Cathy McMorris Rodgers (R-WA) and Representative Seth Moulton (D-MA) introduced the Customized Approaches to Providing and Building Independent Lives of Inclusion for Transition-aged Youth Act of 2019, also known as the CAPABILITY Act of 2019 (H.R.3070). The bill would fund grants that help Americans with intellectual and developmental disabilities or autism transition from school to the workforce by creating customized work opportunities, expanding fair-wage jobs in integrated workplaces and creating programs that help teach independent-living and job skills.
The Health Subcommittee of the Committee on Energy and Commerce held a hearing on health care extenders on Tuesday, June 4. This hearing was an important set in the reauthorization of many expiring bills. Topics covered include:
- H.R. 1767, the "Excellence in Mental Health and Addiction Treatment Expansion Act"
- H.R. 1943, the "Community Health Center and Primary Care Workforce Expansion Act of 2019"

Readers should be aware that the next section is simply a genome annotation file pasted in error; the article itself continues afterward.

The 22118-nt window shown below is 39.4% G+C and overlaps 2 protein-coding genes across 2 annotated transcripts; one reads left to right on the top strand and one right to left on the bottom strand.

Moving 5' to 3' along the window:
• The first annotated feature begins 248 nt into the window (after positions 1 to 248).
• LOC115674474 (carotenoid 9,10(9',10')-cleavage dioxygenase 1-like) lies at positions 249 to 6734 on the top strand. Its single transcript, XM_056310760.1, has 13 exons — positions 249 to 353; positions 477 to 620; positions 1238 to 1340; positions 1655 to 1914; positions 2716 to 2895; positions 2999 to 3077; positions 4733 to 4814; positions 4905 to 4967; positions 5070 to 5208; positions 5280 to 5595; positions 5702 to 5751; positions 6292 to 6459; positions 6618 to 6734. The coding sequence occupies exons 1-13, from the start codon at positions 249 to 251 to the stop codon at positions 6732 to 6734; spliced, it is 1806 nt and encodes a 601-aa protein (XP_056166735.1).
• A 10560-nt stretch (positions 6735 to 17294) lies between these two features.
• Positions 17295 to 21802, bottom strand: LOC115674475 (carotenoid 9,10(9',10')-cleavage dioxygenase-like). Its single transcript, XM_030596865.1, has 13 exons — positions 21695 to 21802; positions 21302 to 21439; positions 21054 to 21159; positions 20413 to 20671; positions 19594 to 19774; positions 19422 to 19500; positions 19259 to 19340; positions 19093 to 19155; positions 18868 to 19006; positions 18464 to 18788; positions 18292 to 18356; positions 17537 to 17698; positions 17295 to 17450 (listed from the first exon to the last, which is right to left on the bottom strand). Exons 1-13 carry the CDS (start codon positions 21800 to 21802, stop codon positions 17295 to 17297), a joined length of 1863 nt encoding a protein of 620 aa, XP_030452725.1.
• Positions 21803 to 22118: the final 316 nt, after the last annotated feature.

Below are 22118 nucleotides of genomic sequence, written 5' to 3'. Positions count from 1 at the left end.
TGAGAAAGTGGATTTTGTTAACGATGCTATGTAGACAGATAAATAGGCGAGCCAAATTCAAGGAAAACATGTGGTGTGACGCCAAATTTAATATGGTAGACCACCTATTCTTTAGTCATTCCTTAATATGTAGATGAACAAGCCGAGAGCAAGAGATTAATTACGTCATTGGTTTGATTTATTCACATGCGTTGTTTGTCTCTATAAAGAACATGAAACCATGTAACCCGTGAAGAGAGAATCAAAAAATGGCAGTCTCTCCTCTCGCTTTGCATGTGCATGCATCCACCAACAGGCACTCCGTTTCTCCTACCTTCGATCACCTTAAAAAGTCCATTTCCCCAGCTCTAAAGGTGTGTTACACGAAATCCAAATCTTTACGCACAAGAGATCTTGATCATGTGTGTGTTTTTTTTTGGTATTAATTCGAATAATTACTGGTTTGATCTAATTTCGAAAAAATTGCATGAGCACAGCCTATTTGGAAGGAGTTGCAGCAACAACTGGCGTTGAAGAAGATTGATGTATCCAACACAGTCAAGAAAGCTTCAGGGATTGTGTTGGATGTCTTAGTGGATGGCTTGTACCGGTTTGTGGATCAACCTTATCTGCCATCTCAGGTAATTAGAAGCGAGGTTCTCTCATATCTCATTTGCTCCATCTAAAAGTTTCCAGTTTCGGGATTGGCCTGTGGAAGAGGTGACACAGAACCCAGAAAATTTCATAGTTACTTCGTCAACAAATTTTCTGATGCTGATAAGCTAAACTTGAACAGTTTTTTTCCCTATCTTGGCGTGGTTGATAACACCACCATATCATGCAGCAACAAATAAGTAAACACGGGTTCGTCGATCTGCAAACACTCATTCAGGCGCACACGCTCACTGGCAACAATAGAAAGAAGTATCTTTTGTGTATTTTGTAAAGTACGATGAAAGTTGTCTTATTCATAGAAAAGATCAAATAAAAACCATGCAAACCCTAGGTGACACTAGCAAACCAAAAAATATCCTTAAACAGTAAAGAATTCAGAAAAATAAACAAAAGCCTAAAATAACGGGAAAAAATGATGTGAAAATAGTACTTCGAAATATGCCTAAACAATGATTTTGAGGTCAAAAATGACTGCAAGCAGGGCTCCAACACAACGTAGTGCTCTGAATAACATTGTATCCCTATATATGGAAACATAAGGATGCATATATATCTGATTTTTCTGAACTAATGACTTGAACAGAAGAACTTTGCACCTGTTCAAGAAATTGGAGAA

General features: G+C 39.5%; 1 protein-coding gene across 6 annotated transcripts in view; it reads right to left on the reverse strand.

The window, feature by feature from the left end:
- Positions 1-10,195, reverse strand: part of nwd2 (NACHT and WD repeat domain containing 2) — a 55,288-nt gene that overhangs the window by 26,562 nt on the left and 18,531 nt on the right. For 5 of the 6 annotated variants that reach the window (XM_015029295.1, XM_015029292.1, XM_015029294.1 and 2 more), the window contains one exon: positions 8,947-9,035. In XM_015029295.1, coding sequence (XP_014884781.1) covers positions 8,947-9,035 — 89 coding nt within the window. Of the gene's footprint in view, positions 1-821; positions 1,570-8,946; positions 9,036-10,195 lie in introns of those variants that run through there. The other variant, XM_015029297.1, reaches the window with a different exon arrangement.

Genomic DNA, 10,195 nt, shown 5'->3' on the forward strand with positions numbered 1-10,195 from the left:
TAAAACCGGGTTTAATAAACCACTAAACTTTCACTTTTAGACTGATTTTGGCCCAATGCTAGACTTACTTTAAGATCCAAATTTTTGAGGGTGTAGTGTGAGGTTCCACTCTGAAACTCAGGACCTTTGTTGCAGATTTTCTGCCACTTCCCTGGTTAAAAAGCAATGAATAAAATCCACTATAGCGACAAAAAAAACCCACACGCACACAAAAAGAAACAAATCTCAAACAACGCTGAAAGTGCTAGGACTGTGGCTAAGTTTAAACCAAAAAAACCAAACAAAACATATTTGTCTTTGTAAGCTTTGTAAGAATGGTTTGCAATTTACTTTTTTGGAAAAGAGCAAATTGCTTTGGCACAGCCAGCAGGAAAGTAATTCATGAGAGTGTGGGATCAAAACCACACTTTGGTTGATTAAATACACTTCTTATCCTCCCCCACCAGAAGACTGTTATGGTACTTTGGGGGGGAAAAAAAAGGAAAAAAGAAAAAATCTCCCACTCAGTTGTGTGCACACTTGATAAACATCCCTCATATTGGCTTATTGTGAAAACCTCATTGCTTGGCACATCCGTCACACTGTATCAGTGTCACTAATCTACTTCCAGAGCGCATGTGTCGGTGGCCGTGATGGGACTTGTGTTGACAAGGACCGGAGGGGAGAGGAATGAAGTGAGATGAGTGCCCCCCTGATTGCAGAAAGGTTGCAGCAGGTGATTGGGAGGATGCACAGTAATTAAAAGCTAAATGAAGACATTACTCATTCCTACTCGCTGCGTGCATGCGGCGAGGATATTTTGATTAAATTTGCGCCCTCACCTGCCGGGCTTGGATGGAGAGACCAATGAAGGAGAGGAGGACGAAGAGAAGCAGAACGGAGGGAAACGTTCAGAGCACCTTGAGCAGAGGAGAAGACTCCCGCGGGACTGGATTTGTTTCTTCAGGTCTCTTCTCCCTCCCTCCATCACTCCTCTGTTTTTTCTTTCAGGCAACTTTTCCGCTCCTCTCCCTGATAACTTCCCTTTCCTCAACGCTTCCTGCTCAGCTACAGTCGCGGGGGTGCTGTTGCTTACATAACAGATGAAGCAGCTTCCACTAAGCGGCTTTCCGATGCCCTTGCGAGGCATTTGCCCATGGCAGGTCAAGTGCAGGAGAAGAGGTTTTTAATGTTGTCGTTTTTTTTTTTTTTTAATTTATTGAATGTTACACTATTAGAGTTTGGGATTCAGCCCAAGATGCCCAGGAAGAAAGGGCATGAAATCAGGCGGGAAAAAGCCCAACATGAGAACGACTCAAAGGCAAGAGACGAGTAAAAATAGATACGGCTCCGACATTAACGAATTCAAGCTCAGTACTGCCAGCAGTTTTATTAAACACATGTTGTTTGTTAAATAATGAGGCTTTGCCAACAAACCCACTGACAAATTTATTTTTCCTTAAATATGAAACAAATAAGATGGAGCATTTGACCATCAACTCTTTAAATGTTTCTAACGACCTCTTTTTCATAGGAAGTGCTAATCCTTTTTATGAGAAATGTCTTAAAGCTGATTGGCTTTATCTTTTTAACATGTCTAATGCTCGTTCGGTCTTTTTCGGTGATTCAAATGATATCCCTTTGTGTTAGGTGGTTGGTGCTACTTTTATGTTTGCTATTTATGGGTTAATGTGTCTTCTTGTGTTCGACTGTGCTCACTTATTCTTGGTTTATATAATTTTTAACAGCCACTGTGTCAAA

- H.R. 2328, the "Community Health Investment, Modernization, and Excellence Act of 2019"
- H.R. 2668, the "Special Diabetes Program Reauthorization Act of 2019"
- H.R. 2680, the "Special Diabetes Programs for Indians Reauthorization Act of 2019"
- H.R. 2815, the "Training the Next Generation of Primary Care Doctors Act of 2019"
- H.R. 2822, the "Family-to-Family Reauthorization Act of 2019"
- H.R. 3022, the "Patient Access Protection Act"
- H.R. 3029, the "Improving Low Income Access to Prescription Drugs Act of 2019"
- H.R. 3030, the "Patient-Centered Outcomes Research Extension Act of 2019"
Tuesdays with Liz: Lisa Carey on Applying Research to Classrooms
- Share with your members how these programs impact your work and your life.
Liz chats with Lisa Carey, Assistant Director of the Center for Innovation and Leadership in Special Education at the Kennedy Krieger Institute, about applying brain research in educational settings to better enable students with disabilities to learn.
To check out the blog Lisa Carey mentions in this interview, visit https://www.kennedykrieger.org/stories/linking-research-classrooms-blog.